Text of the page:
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Twitter: Most Useful Guide

Через скарги користувачів Twitter змінює дизайн мікроблогів

“Twitter is a social network used by millions of people, and thousands more are signing up every day to send short messages to groups of friends. But where’s the user manual for Twitter? Where do new Twitter users go to learn about Tweeting, retweets, hashtags and customizing your Twitter profile? Where do you go if you want to know all about building a community on Twitter, or using Twitter for business? How can you find advanced tools for using Twitter on your phone or your desktop? To answer all these questions and more, we’ve assembled The Twitter Guide Book, a complete collection of resources for mastering Twitter. Happy Tweeting!”

Twitter describes itself as, “a service for friends, family, and co–workers to communicate and stay connected through the exchange of quick, frequent answers to one simple question: What are you doing?”

If you’re new Twitter, then that description might seem a bit vague and ambiguous. So, to help you wrap your mind around the short-form messaging tool, start thinking about Twitter as a new form of online communication. Twitter is just communication in a new shape, but it’s also a platform for listening to the communication of others in new ways.

Currently we have email, instant messenger, and VoIP tools like Skype as one-to-one or one-to-few online communication tools. For one-to-many online communication, online publishers can turn to blogs to create and distribute content rapidly and reach anyone on the web through RSS feeds.

Twitter is a combination of these various forms of communication, but its primary difference is that posts, or tweets, are restricted to 140 characters or less. As a Twitter user you can post updates, follow and view updates from other users (this is akin to subscribing to a blog’s RSS feed), and send a public reply or private direct message to connect with another Twitterer.

Though users can answer the prompt, “What are you doing?”, tweets have evolved to more than everyday experiences, and take the shape of shared links to interesting content on the web, conversations around hot topics (using hashtags), photos, videos, music, and, most importantly, real-time accounts from people who are in the midst of a newsworthy event, crisis, or natural disaster.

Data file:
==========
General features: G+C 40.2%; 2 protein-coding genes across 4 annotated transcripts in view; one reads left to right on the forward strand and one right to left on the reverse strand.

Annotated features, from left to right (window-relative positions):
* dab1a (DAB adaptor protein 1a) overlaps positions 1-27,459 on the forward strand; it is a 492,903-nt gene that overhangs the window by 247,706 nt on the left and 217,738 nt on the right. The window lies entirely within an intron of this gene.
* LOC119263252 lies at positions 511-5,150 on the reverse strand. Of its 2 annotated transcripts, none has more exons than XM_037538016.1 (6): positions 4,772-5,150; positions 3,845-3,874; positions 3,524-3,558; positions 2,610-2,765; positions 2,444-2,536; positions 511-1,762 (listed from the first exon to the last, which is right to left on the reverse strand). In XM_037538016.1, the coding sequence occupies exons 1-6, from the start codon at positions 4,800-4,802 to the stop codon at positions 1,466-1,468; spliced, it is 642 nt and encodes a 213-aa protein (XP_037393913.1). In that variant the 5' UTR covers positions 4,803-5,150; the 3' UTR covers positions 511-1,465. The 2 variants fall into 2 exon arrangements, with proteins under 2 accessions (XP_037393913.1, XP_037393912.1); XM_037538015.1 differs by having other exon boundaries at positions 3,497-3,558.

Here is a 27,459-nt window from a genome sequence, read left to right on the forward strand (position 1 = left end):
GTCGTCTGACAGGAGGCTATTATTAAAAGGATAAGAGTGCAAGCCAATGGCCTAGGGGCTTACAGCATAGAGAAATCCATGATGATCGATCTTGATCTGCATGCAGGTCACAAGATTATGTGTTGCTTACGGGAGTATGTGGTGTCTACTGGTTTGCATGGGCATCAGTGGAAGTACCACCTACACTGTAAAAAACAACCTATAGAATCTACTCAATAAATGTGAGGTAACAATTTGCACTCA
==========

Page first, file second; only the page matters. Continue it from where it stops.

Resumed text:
How to build your Twitter Community?

Your Twitter community is your life line. The strength of your community determines overall what you will (or won’t) get out of the microblogging platform. What do you want to use Twitter for? I wanted to build a community where I could engage in dialogue, stay ahead of the social media curve, and share some laughs.

I just shared my objective with you. What’s yours? Start with your community objective and then go for it. Use the 10 tips below as your guide to grow the community which benefits you (and your audience).

1. Do… Create a user-friendly Twitter ID (@yourname)


Your Twitter ID is part of your personal brand. Plain and simple. Your first choice for a Twitter ID should be your name. There is nothing stronger for creating your personal brand. If your name is taken (as mine was) find a way to keep it as close as possible. (I added “PR” in front of my name, which worked for me as it reinforced my name and my expertise.)

There are only 140 precious characters available in each Twitter post. The longer your Twitter ID, the more space it takes up, thus limiting your interactions. If at all possible, stay away from numbers or an underscore. As your community grows, you’ll have many names and IDs to remember. Throwing in numbers and underscores makes it more difficult. This could ultimately minimize your interactions.

Are you reading this and thinking you should get a new username or a stronger personal brand?


2. Do… Search for people to follow


It’s completely normal in Twitter culture to “follow” people you’ve never met. In fact, it’s encouraged. Begin by looking for people with common interests, hobbies or professions. I also like to follow people who are experts in areas I know nothing about.

3. Do… Learn the lingo. You’ll want to join the crowd. Trust me.


As with any new network there is a learning curve. Twitter has a quirky lingo all its own. But don’t let that hold you back from interacting. If you don’t understand something, ask someone. That’s how I learned!

A few of the essentials:

• DM = Direct Message
 @ = Use to reply and always include proceeding a Twitter ID in a reply
• RT = Retweet
• Tweet = Sending a message on Twitter
• Tw + any other word. A fun practice on Twitter is to develop a new twist on old words. For example, Tworld = Twitter world, and Tweeples = Those who use Twitter. You get the picture.